Voluntary Actions Prove Ineffective for Mississippi River Pollution Reduction

posted on Friday, November 18, 2016

The Mississippi River, an inspiration to Mark Twain and revered by the communities on its boarders has been suffering from phosphorus and nitrate pollution for decades under lackluster leadership from the Environmental Protection Agency and under-funded voluntary actions taken by the states surrounding it. A report Decades of Delay released Thursday, November 17, 2016 by the Iowa Environmental Council in partnership with the Mississippi River Collaborative details the failure of EPA leadership to tackle phosphorous and nitrogen pollution that causes a Dead Zone in the Gulf of Mexico where marine life can exist and harms drinking water and recreational waters throughout the basin.

In Iowa, the Des Moines Waterworks that provides drinking water to over 500,000 people in central Iowa, has been struggling for decades to provide safe drinking water due to high levels of nitrate in the two rivers that are their water source.  In the 1980's Des Moines built a nitrate removal system that is the largest in the world and has worked for decades to support voluntary efforts in the watershed to help reduce farm runoff pollution that is the major source of the nitrate pollution. But these voluntary efforts, and even their expensive treatment system has not been enough in ensure safe water; and Des Moines continues to struggle to keep up with the historically high nitrate levels they’ve experienced these past few years. 

Des Moines is not the only community in Iowa that is dealing with nitrate pollution in their drinking water.  There are 260 public water supplies in Iowa identified as being "highly susceptible" to nitrate pollution ranging from small rural communities to our largest cities -- and private drinking water wells are at even greater risk from nitrate pollution. ​A recent report by the Iowa Environmental Council discusses the public health concerns for nitrate in drinking water.

In Iowa, there are also growing public health concerns related to swimming and other recreational contact with polluted waters.  Too much phosphorus and nitrogen has led to increased occurrence of toxic algae blooms in our lakes and rivers. Over the past two years we have had record-breaking numbers of beach advisories at our state park beaches due to unsafe levels of microcystin toxin caused by the algae. 

This toxin is also a concern for the safety of drinking water, as we saw in 2014 when the City of Toledo, Ohio had to shut down their drinking water supply for several days due to a toxic algae bloom in Lake Erie. Then in 2015, there was a 600 mile-long toxic algae bloom in the Ohio River that lasted for several weeks and caused the cancellation of recreational activities in several locations along the river.  Drinking water sources were alerted and fortunately were able to take precautions to avoid a Toledo-like shutdown of their water systems.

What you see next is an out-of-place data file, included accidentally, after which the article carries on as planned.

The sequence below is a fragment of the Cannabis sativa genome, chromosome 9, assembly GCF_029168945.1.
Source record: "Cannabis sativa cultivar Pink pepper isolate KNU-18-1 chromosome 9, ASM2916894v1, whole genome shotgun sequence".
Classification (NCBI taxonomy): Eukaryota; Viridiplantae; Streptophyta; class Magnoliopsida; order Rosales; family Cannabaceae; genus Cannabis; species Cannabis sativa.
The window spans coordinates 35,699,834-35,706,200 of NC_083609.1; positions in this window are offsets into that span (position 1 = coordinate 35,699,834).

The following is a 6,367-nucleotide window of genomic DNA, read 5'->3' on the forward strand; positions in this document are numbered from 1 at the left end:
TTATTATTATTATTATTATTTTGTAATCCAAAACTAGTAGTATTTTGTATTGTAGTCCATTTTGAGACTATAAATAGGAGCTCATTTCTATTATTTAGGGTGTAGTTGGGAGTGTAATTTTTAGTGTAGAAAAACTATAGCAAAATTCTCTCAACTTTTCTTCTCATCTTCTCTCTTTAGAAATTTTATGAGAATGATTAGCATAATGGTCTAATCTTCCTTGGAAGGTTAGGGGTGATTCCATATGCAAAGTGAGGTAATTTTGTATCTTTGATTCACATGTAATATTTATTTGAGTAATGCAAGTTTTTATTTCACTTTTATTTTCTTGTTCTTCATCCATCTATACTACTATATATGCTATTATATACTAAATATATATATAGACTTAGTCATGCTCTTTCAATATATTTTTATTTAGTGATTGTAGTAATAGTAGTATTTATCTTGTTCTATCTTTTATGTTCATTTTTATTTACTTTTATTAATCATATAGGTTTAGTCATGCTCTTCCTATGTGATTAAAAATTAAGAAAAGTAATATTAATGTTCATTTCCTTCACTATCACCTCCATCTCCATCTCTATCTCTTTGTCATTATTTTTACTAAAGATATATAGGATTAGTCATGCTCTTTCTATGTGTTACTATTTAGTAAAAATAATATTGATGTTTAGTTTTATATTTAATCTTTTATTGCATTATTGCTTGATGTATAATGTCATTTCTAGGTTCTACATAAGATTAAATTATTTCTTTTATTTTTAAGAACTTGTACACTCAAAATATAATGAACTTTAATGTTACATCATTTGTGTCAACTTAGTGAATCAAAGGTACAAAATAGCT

Microcystin toxins caused by algae blooms are a growing concern for drinking water utilities. In September 2015 Microcystin toxins were identified in the Mississippi River at the drinking water intakes for the cities of Moline, Illinois and Davenport, Iowa. Then in August 2016, the Des Moines Water works identified microcystin toxins in their finished water. Fortunately, in both cases, toxin levels were low enough that treated drinking water was safe. But this is a wake up call that more must to be done to reduce nitrogen and phosphorus pollution to protect our drinking water quality as well as the safety of our recreational waters.

Despite these serious concerns, Iowa currently has stopped working on setting numeric water quality standards to limit nitrogen and phosphorus pollution to protect these important water resources.  Instead of setting goals for water quality, Iowa has chosen to address nutrient pollution through our state Nutrient Reduction Strategy.  Unfortunately, this strategy relies mostly on voluntary programs that are not well-funded and lack specific timelines, benchmarks, and water quality monitoring to measure progress. To solve the regional and state water quality problems caused by nitrogen and phosphorus pollution we need coordinated action, led by EPA, to significantly reduce this pollution that comes from many sources.  

The first recommendation in the report is that EPA ensure that numeric nitrogen and phosphorus standards that are necessary to protect these important uses are developed in all 10 states that border the river.  But to be effective, standards must become goals that are met by local pollution reduction activities by sources that are contributing to the problem.  The necessary activities to achieve clean water goals are outlined in the other four report recommendations.

  1. nitrate pollution
  2. phosphorus pollution
  3. toxic algae
  4. water quality